In one embodiment, memory controller 220 recognizes this beat frequency relationship and will stall its packet presentations to packet driving logic 450 in order not to overwrite or overrun packets on the expansion channel. In a further embodiment, the number of self-stalls are tuned at memory controller 220 such that the average packet presentation rate by memory controller 220 matches the external rate. Memory controller 220 also stalls when fully idle (e.g., queues 430 and 440 are empty). As an example, memory controller 220 may operate at 200 Mhz, using a 400 Mhz Rambus. In this case, synclk=100 Mhz. Therefore, the ratio is 2:1, which is a non-fractional ratio. As a result, the beat period is one clock period of the lower frequency clock.
In this case the rising edge of mclk and synclk are aligned, with two mclk periods occurring for every synclk period. In the fixed slot-based controller, the launching of a packet is statically aligned to some quadrature phase of synclk. Thus, memory controller 220 in a 2:1 clocking mode will regularly stall every other mclk to match synclk rates. Memory requests can arrive at the input of memory controller 220 at any mclk. A request could arrive while memory controller 220 is stalling. If the arrival of a request is truly random, this can occur 50% of the time. If memory controller 220 is idle, or timing constraints allow, memory controller 220 will attempt to launch the leading packet for a request in the first available empty slot towards packet driving logic 450 to minimize latency.
Whereas many alterations and modifications of the present invention will no doubt become apparent to a person of ordinary skill in the art after having read the foregoing description, it is to be understood that any particular embodiment shown and described by way of illustration is in no way intended to be considered limiting. Therefore, references to details of various embodiments are not intended to limit the scope of the claims which in themselves recite only those features regarded as the invention.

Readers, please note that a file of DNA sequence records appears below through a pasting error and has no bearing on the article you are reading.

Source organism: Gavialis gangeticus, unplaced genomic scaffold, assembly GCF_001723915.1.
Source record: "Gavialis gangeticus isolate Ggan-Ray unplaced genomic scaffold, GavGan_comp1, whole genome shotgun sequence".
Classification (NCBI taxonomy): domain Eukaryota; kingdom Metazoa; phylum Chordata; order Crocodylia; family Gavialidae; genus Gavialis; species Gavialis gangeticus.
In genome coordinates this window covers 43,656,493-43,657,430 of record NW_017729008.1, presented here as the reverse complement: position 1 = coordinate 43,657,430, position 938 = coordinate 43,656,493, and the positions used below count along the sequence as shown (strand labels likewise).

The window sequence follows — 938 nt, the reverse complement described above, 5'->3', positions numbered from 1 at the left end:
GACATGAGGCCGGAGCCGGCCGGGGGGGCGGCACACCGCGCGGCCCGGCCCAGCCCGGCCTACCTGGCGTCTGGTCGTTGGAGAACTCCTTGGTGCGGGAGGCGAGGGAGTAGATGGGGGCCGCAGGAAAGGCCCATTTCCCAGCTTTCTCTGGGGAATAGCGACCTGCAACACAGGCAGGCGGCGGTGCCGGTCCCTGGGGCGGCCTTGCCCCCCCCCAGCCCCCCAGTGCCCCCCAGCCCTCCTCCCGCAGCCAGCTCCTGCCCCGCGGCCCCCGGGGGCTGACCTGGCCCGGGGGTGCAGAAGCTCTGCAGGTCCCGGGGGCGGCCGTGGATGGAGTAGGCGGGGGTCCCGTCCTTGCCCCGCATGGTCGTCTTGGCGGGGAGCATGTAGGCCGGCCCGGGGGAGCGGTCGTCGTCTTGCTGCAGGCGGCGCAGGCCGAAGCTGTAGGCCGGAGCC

Thus, a mechanism for reducing the idle memory read leadoff latency of a skewed slot-based Rambus memory controller has been described.
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|Citing Patent||Filing date||Publication date||Applicant||Title|
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|U.S. Classification||370/235, 713/503, 710/54|
|International Classification||H04L29/06, H04L12/56|
|Cooperative Classification||H04L29/06, H04L49/901, H04L49/90|
|European Classification||H04L49/90C, H04L49/90, H04L29/06|
|Mar 26, 2001||AS||Assignment|
Owner name: INTEL CORPORATION, CALIFORNIA
Free format text: ASSIGNMENT OF ASSIGNORS INTEREST;ASSIGNOR:MCDONNELL, DAVID J.;REEL/FRAME:011638/0581
Effective date: 20010130
|Nov 22, 2005||CC||Certificate of correction|
|Feb 25, 2009||FPAY||Fee payment|
Year of fee payment: 4
|Feb 20, 2013||FPAY||Fee payment|
Year of fee payment: 8
|Apr 14, 2017||REMI||Maintenance fee reminder mailed|